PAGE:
My new article in Cultural Geographies on a creative-geographical response to the legacy of concentration camps in the Americas

My co-authored article on an artwork that problematizes the enduring significance of concentration camps for Japanese-descended people throughout the Americas is recently published in Cultural Geographies. The article — Questioning the exceptionality of the exception: Annabel Castro’s ‘Outside in: exile at home’ (2018) in Cuernavaca — can be found here and here. Here’s the abstract:

Annabel Castro’s art installation ‘Outside in: exile at home’ (2018) problematizes indefinite detention at the Hacienda de Temixco, in Morelos, Mexico, a facility which functioned as a concentration camp for Japanese immigrants and their descendants between 1942 and 1945. The Hacienda de Temixco, like other sites for indefinite detention of Japanese-descended people in the Americas, was contingent upon making detainees’ lives intelligible for security action as the embodiment of a ‘crisis’. This essay interprets Castro’s artwork and its premiere in Cuernavaca as a creative-geographical way to engage visitors around relationships between past and contemporary distinction-making processes by which particular groups of people are refigured as threats to national security. To interpret the artwork as a creative practice of geography, we (1) briefly describe the artwork’s historical context and (2) analyze its composition and exhibition in Cuernavaca at a time when activists in Mexico and the United States were articulating a sense of solidarity that exceeds exclusionary constructions of threatened national bodies.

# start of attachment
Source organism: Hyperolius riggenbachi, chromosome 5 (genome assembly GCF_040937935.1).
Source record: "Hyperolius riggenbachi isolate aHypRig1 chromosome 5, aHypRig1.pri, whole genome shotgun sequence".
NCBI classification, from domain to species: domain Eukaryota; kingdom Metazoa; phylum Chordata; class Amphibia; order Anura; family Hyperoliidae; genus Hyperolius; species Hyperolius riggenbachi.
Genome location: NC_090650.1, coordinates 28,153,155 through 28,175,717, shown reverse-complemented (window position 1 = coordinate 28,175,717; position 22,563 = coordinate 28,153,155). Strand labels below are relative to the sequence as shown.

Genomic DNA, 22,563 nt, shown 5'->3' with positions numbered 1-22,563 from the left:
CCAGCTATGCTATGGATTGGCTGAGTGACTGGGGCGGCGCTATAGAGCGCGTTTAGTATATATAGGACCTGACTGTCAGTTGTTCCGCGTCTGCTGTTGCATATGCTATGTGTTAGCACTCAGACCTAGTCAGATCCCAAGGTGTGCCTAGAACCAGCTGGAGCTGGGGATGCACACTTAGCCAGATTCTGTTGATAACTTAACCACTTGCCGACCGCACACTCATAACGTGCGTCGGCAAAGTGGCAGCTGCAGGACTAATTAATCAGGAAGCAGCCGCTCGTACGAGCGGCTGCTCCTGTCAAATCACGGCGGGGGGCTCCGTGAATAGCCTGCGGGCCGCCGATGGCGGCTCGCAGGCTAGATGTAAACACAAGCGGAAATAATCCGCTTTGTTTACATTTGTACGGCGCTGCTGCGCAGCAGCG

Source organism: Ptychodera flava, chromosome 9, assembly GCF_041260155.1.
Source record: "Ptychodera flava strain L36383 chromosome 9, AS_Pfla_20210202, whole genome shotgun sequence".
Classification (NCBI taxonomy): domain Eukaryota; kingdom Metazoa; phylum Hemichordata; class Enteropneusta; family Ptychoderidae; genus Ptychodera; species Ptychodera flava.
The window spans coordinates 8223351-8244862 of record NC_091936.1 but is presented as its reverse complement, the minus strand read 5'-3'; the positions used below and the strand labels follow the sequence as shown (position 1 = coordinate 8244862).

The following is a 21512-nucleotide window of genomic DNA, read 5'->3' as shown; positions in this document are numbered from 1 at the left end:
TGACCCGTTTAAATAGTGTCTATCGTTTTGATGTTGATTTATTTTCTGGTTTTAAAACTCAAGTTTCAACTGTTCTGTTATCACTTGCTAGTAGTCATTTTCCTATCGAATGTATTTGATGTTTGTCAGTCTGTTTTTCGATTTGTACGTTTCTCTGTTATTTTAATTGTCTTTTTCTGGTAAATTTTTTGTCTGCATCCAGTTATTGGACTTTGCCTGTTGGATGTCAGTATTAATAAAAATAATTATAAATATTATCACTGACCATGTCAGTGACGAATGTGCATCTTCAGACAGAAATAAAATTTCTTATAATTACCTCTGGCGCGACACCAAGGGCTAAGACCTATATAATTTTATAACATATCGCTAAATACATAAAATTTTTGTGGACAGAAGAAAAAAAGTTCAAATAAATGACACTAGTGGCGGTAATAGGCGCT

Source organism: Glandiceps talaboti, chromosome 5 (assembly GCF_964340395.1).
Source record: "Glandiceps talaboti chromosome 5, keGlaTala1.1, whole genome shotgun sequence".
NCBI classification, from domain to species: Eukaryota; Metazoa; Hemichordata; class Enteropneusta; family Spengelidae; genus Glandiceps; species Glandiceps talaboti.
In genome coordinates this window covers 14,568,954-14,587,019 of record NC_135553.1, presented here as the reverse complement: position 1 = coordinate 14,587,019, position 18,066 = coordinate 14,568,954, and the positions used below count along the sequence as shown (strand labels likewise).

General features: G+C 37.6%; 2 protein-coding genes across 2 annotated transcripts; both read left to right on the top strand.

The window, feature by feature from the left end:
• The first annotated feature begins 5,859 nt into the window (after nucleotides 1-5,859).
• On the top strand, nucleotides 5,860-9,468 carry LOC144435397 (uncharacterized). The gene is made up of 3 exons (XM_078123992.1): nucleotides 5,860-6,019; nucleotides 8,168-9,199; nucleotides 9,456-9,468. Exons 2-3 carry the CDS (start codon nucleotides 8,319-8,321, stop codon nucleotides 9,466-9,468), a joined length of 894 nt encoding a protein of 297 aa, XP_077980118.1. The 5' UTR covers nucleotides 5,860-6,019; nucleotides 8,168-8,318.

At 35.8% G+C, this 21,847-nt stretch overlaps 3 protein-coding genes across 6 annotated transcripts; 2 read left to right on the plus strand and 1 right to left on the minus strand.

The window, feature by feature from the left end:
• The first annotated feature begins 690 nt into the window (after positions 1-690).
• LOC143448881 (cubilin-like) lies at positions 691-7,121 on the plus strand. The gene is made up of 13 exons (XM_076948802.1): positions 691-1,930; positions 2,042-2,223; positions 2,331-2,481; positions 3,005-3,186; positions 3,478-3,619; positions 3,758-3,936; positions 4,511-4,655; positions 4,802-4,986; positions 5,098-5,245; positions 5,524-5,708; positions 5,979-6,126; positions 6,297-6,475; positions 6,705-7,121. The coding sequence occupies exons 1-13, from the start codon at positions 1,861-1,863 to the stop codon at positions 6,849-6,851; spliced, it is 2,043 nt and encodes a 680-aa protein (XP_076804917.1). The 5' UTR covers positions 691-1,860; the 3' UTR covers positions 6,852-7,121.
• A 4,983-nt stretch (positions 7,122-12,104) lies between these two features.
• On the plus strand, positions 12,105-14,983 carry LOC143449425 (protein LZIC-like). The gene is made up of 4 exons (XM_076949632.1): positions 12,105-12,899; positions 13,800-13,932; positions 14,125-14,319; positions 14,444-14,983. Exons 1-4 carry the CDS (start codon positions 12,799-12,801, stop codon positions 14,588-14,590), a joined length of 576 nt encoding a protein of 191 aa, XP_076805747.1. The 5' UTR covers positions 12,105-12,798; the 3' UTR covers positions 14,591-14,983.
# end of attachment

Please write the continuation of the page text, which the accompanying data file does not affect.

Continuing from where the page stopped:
This article emerged from my participation in a 2018 panel in Cuernavaca, Morelos, Mexico, around the opening of the artwork, Outside in: Exile at home (photo above of my remote participation; photo below from the installation itself). The artist, Annabel Castro, is a co-author on this article and therein details her process and choices.

The other co-author, Sergio Hernández, is a historian at the INAH in Mexico City and has written extensively on Japanese immigration in the Americas. A recent essay of his revisits 20th century concentration camps in relation to systemic racism that inheres in the 2020 coronavirus pandemic.

About nicholasjoncrane

Assistant Professor of Geography and International Studies; School of Politics, Public Affairs, and International Studies at the University of Wyoming
This entry was posted in Aesthetics, Art, Cultural Geography, geografía crítica, History, Mexico, Political Geography, Politics, The Americas, Transnationalism. Bookmark the permalink.

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